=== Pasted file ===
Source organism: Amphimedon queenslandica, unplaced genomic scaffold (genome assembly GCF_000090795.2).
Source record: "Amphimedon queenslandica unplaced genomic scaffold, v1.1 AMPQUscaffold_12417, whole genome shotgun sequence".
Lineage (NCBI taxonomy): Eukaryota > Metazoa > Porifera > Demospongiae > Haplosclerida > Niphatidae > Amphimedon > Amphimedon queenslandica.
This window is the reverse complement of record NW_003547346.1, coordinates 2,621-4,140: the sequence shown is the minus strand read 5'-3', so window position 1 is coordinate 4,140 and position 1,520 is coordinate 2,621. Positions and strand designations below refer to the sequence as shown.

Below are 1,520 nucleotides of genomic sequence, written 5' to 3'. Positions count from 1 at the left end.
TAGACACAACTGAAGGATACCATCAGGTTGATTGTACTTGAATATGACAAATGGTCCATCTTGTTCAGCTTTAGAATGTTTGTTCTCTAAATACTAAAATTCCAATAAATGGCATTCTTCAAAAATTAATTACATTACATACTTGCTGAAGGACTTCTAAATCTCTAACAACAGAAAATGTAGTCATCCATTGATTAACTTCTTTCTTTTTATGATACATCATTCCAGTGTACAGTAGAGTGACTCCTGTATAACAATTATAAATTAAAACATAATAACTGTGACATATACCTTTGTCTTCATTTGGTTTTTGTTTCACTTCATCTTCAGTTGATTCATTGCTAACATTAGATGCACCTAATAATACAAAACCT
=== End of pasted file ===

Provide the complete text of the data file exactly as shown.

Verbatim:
Source organism: Amphimedon queenslandica, unplaced genomic scaffold (genome assembly GCF_000090795.2).
Source record: "Amphimedon queenslandica unplaced genomic scaffold, v1.1 AMPQUscaffold_12417, whole genome shotgun sequence".
Lineage (NCBI taxonomy): Eukaryota > Metazoa > Porifera > Demospongiae > Haplosclerida > Niphatidae > Amphimedon > Amphimedon queenslandica.
This window is the reverse complement of record NW_003547346.1, coordinates 2,621-4,140: the sequence shown is the minus strand read 5'-3', so window position 1 is coordinate 4,140 and position 1,520 is coordinate 2,621. Positions and strand designations below refer to the sequence as shown.

Below are 1,520 nucleotides of genomic sequence, written 5' to 3'. Positions count from 1 at the left end.
TAGACACAACTGAAGGATACCATCAGGTTGATTGTACTTGAATATGACAAATGGTCCATCTTGTTCAGCTTTAGAATGTTTGTTCTCTAAATACTAAAATTCCAATAAATGGCATTCTTCAAAAATTAATTACATTACATACTTGCTGAAGGACTTCTAAATCTCTAACAACAGAAAATGTAGTCATCCATTGATTAACTTCTTTCTTTTTATGATACATCATTCCAGTGTACAGTAGAGTGACTCCTGTATAACAATTATAAATTAAAACATAATAACTGTGACATATACCTTTGTCTTCATTTGGTTTTTGTTTCACTTCATCTTCAGTTGATTCATTGCTAACATTAGATGCACCTAATAATACAAAACCT